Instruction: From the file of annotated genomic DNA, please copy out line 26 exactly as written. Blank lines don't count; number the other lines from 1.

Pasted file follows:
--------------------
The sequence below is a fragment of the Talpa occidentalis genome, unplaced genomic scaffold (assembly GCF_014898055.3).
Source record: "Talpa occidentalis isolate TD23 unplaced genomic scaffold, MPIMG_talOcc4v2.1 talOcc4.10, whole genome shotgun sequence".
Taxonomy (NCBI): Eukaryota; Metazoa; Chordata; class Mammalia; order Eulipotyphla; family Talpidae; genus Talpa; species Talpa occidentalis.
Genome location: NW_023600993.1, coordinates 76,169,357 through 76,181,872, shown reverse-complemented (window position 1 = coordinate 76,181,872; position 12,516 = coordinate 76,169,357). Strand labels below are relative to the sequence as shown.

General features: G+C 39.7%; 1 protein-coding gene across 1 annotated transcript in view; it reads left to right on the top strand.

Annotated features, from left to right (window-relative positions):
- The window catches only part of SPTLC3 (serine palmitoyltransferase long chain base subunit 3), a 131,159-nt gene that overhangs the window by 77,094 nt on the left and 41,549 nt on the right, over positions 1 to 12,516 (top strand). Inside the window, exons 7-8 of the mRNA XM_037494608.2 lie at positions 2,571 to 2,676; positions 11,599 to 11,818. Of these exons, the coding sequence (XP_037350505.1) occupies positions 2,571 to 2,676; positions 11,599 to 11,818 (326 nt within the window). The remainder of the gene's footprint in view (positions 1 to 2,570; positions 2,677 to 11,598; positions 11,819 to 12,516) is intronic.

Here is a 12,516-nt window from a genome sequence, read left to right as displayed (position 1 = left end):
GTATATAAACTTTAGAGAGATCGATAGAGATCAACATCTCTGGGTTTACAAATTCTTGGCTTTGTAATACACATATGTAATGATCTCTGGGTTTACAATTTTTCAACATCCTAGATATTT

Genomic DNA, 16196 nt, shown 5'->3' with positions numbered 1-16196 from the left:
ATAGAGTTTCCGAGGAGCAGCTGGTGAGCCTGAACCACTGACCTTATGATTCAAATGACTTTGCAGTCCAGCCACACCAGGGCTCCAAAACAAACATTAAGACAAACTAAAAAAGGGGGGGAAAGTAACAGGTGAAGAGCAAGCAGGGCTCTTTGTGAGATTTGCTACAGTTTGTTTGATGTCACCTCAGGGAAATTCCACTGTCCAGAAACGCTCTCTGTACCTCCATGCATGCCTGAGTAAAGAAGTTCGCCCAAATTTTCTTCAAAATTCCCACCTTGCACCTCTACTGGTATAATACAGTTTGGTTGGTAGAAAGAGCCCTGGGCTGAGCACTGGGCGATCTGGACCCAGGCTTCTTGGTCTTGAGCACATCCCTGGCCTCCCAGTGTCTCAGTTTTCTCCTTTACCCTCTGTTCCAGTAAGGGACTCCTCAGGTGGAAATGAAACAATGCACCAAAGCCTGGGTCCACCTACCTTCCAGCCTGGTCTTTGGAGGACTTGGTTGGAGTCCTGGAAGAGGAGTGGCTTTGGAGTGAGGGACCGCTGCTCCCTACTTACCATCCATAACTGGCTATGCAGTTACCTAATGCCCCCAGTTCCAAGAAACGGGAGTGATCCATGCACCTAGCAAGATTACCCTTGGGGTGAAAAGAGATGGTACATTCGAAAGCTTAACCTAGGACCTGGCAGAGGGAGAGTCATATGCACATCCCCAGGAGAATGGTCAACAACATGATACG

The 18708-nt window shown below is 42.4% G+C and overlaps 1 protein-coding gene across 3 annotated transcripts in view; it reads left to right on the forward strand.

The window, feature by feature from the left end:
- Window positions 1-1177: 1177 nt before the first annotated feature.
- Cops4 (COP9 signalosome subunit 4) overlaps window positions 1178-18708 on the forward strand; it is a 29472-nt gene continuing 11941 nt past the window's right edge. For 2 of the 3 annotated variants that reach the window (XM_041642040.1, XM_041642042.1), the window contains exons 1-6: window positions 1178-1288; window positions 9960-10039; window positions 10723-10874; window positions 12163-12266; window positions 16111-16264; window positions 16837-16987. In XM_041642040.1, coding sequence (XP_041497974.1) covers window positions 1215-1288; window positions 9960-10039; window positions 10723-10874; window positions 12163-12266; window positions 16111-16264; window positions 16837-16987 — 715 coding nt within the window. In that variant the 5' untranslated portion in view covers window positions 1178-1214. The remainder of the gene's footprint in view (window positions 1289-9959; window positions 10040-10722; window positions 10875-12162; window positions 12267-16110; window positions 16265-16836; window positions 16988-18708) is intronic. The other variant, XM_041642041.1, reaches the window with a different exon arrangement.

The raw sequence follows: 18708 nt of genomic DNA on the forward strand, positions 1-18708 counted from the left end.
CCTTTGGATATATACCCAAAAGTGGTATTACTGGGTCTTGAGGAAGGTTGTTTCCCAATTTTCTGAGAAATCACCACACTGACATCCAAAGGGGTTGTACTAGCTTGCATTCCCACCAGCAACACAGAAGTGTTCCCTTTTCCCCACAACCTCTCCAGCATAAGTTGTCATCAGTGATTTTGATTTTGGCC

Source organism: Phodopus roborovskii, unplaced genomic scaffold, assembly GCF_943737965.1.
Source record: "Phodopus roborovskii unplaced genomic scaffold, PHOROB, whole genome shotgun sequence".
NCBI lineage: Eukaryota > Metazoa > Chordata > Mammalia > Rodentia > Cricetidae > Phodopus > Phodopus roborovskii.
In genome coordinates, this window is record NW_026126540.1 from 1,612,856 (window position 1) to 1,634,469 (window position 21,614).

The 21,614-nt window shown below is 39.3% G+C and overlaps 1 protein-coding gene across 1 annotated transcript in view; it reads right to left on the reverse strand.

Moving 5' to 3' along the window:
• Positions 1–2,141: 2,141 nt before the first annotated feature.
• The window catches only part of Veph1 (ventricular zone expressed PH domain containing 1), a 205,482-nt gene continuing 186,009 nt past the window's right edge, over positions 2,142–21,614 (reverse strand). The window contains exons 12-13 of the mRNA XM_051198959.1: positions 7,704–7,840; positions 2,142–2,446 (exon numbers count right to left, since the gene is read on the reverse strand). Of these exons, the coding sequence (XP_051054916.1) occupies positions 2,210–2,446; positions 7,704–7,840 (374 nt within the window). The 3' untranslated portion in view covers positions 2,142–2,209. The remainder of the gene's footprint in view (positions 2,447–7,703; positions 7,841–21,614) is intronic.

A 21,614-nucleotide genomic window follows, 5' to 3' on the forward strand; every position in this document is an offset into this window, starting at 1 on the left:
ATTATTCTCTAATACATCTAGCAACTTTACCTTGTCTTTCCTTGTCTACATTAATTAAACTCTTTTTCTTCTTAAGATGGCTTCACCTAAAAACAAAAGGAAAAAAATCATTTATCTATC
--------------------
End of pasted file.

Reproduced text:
A 21,614-nucleotide genomic window follows, 5' to 3' on the forward strand; every position in this document is an offset into this window, starting at 1 on the left: